This New York Times article only reinforces this belief. In it, the author discusses the dimming prospects of law graduates in our current economy. Unfortunately for new law grads, the denial of the six-figure salaries they felt entitled to upon entering law school is coinciding with the reality that educational debt is not, actually, Monopoly (tm) money and does, eventually, have to be repaid.
Of one graduate, the author writes:
"[S]he expected to find a lucrative law firm job in three years — if not collecting the $160,000-a-year associate salaries at one of the uppermost partnerships. By the time she obtains her J.D., she says, she will have around $200,000 in debt."
Many people who choose to go to law school justify paying enormously high tuition fees because they think it ensures a "golden ticket" in life.
Once you stop laughing, let's take a moment to sympathize.
To a degree, I can actually sympathize with the plight of those who are fresh out of law school (or college, or graduate school) having bought the American Dream narrative where if one works hard enough long enough they will Have It Made. I bought into that myth myself somewhat, but I also knew exactly what I was getting into when I decided to attend law school. Choosing a path remarkably different than that of BigLaw, I was under no illusion that my degree guaranteed me anything other than the privilege of putting two additional letters after my name. Those were two letters I needed to do what I wanted with my professional life, but still, it is and was no guarantee of a certain income or, even, a job.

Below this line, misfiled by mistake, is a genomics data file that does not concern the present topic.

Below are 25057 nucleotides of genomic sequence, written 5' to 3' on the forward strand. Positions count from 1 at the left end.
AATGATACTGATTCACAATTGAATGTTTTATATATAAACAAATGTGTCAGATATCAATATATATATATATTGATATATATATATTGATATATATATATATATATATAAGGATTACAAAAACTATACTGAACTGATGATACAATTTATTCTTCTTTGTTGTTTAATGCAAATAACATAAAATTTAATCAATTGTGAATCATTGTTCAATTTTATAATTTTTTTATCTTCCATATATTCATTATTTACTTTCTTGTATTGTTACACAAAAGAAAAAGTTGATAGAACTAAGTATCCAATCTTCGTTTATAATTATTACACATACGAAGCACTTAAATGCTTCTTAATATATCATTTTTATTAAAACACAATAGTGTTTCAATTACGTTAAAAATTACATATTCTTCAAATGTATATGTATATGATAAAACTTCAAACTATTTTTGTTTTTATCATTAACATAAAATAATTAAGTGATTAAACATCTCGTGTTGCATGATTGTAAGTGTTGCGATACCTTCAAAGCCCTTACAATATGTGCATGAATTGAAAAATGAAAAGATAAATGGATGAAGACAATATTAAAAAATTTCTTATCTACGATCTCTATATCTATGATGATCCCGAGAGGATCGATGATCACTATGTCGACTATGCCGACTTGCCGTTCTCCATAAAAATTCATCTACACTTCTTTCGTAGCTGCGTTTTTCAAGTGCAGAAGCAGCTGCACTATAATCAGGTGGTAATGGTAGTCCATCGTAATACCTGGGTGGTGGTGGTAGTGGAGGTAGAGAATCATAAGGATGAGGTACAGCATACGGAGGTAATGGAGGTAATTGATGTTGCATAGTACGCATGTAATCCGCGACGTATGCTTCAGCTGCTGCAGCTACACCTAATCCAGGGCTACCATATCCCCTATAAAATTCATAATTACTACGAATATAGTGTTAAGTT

Yet now, saddled with mortgage-sized debt and dim prospects for employment, many new graduates are facing economic crises that resemble what got our nation into this economic downturn in the first place: Great numbers of people who took out massive debt to buy something that used to be very valuable but that is now less valuable. Now, these people cannot pay off their loans and, unlike mortgages, educational debt is not "erased" with a bankruptcy filing.
So yes. I do sympathize with them. But, just as many are looking at what got our nation into this economic crisis, I think the Law School Industry and, especially, prospective students, need to look at why some are in this predicament, also.
Personally, I am incredibly frustrated by the greed, status-worship, and irresponsible ignorance on the part of so many parties that have contributed to this "crisis."
For one, the private student loan industry is big business, and many students- out of necessity- utilize private loans. Those who take out private loans pay higher interest rates and have less protections than those who take out public loans. Law students in particular justify taking out large amounts of loans because (a) most people don't have $120,000+ sitting in their bank accounts to pay tuition up front and (b) they believe they will earn a large enough salary to pay off their student loans relatively easily.
Yet, I think people should better educate themselves about what they are and are not guaranteed with their education. I mean, we are talking about supposedly educated folks who make really unwise decisions about massive amounts of debt. For instance, I know that many people choose to go to an expensive private school over an infinitely less expensive public school in the same city all because the US News and World Report ranks the private school a few notches higher on its notorious list of rankings. Yet, having attended a particular school is, for most people, not a guarantee of a specific salary or a specific position.